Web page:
Pheasant Tail Bodies
• Using straight scissors, trim off the (weak) extreme tips of the fibers.
The technique for selecting and tying in pheasant-tail feather fibers, shown in this section, can also be used for tying similar bodies from any other feather fibers that have no pronounced flue - such as those of swan, bustard, heron, and turkey. (Condor herls can be used in the same way, or they can be stripped of flue and used like peacock quills.) When using any of these materials for fly bodies, always choose the longest and best quality (undamaged) fibers, found in the center of the feather.
The following photographs show how to tie a Sawyer's Pheasant Tail Nymph. Note, however, that my dressing of this fly is slightly different from that advocated by its originator, Frank Sawyer.
- Select some long fibers from the center of a pheasant tail feather.
- Pull the fibers down at right angles to the stalk and align the tips.
- Cut three or four fibers (more fibers were required for the salmon hook shown in these photographs).
- Using very fine-gauge dark copper wire, prepare the hook shank with close even turns to the tail position. (S) (If you find copper wire too difficult to handle for this stage of the dressing, use a brown thread foundation instead, and tie in the copper wire at step 4, after tying in the pheasant fibers. Then take the thread to the eye, tie a wrap knot, and trim the surplus.)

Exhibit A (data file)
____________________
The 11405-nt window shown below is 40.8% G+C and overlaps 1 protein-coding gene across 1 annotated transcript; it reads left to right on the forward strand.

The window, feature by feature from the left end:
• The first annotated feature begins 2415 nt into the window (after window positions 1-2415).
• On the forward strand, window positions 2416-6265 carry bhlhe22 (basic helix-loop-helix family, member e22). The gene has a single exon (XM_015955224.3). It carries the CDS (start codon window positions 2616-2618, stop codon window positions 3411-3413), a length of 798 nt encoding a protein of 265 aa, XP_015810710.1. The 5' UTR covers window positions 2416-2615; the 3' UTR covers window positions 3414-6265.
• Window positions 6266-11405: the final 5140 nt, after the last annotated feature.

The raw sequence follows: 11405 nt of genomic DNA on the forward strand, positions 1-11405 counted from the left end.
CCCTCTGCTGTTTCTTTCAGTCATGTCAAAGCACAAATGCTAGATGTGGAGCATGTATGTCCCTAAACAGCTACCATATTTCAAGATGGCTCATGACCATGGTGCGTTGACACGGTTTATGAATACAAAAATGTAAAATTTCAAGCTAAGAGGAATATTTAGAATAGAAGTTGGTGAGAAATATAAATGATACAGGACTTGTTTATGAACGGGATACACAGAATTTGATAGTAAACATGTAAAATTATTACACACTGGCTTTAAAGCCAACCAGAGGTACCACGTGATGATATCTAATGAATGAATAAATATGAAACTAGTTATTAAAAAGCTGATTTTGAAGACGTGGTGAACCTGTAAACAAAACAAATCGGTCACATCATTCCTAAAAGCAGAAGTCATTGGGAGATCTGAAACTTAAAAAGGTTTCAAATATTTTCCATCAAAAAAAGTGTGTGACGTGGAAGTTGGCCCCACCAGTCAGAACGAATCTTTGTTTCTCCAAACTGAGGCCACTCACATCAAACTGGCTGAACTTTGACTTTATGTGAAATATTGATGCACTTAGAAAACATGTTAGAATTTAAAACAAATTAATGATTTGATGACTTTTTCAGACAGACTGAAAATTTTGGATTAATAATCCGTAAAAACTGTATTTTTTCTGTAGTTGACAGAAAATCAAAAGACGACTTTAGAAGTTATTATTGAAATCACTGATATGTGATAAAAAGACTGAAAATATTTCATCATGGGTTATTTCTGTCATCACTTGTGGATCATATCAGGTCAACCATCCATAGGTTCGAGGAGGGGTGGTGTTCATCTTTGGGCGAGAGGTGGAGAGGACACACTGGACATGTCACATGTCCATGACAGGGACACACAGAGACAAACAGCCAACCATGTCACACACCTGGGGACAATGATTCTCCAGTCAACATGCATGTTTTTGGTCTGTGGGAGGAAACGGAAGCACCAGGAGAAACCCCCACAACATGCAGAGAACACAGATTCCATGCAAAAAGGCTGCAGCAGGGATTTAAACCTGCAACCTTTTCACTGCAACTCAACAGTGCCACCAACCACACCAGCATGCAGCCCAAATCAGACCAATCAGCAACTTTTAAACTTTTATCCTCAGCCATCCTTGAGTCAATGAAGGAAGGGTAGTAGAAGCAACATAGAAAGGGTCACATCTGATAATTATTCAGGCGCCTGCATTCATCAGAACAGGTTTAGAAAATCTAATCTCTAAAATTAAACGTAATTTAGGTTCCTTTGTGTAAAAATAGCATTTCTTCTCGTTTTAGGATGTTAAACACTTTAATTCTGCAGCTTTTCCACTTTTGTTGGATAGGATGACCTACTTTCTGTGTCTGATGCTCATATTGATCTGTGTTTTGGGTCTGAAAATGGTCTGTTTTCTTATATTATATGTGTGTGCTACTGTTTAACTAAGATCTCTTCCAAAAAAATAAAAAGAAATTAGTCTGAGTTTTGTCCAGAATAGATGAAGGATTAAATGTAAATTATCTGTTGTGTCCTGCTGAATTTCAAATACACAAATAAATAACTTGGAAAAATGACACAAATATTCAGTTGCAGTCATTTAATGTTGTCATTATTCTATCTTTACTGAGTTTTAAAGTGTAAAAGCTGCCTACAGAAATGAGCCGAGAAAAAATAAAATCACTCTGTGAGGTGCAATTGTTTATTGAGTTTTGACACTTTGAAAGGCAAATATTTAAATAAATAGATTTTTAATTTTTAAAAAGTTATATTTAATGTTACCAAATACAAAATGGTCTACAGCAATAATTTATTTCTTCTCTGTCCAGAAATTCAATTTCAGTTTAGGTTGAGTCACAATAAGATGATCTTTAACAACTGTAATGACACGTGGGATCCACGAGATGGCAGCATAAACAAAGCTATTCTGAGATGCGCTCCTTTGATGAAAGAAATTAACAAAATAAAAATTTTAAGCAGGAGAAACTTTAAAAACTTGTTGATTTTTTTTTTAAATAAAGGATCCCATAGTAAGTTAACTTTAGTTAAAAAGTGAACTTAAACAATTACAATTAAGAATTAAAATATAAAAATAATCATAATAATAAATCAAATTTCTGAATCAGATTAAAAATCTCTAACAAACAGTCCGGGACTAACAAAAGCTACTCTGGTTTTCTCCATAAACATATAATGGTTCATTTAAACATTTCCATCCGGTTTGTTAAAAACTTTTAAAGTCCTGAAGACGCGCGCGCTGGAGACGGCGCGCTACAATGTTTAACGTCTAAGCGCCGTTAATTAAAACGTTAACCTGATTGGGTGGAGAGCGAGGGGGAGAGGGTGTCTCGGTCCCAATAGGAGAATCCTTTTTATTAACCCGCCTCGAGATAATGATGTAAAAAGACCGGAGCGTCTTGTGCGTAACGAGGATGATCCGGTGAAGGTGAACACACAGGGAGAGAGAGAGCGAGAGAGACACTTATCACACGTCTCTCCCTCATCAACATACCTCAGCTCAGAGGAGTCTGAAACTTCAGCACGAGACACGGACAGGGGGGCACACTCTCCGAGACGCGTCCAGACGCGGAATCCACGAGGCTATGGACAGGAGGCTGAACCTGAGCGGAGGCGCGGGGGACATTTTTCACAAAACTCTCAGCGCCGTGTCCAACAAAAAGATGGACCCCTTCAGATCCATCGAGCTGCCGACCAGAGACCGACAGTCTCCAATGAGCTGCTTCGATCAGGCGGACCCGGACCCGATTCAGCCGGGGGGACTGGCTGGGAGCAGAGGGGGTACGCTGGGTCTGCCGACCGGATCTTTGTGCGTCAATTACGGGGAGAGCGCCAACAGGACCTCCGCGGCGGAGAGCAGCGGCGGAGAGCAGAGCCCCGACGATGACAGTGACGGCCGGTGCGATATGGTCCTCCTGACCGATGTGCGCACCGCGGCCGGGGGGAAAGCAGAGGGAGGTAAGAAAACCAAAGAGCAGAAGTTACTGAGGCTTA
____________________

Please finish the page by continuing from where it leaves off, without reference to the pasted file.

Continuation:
- Cut three copper-colored fibers taken from the base of a mature cock-pheasant tail feather. Tie on, with the butts nearest the hook eye. (S)
- For (optional) ribbing, tie in a short length of brown tying thread at the tail position. (S)
- Holding the fibers near the trimmed tips with the (darker) underside uppermost, tie them in using the chenille method.
- Wind the copper wire in close turns to the eye, trapping the surplus ends of the pheasant fibers underneath the hook. (S)
- Form the thorax by winding the wire in close turns back along the shank to nearly halfway, then nearly back to the eye, and so on, each time winding on two or three turns fewer at each end. When complete, take the wire to the eye. (S) The thorax should be smoothly shaped, not lumpy.
- Lacquer or glue the wire underbody and wind on the pheasant fibers with the (darker) underside nearest the underbody.
- The pheasant fibers, after being wound on, lie back over the body as shown in step 8. The first bunch of fibers, therefore, will probably be too short to complete a large nymph. If this is so, take the wire over the thorax to the last turn of pheasant fibers and tie off the butts. (S)
- Cut off the surplus fibers.
- Tie in a new bunch of phjeasant fibers, prepared as before, and return the wire to the eye. (S) Re-lacquer or glue the remainder of the underbody.
- Wind on the fibers to the eye and tie them off on top of the hook with wire. Do not cut off the surplus.
- Rib the body with the brown ribbing thread and tie it off. (S)
- The finished nymph.
- Wind the copper wire over the pheasant fibers in wide turns to behind the thorax. (S)
- To form the imitation wing case, pull the fibers back over the thorax and tie down with two turns of wire. Do not cut off the surplus fibers yet.
- Take the copper wire back to the head in wide turns. (S)
- Bring the fibers back again to the eye. Tie the fibers down and tie a wrap knot with the wire, taking care not to kink it.
- Cut off the surplus closely and cleanly; avoid blocking the eye.
- The finished nymph.
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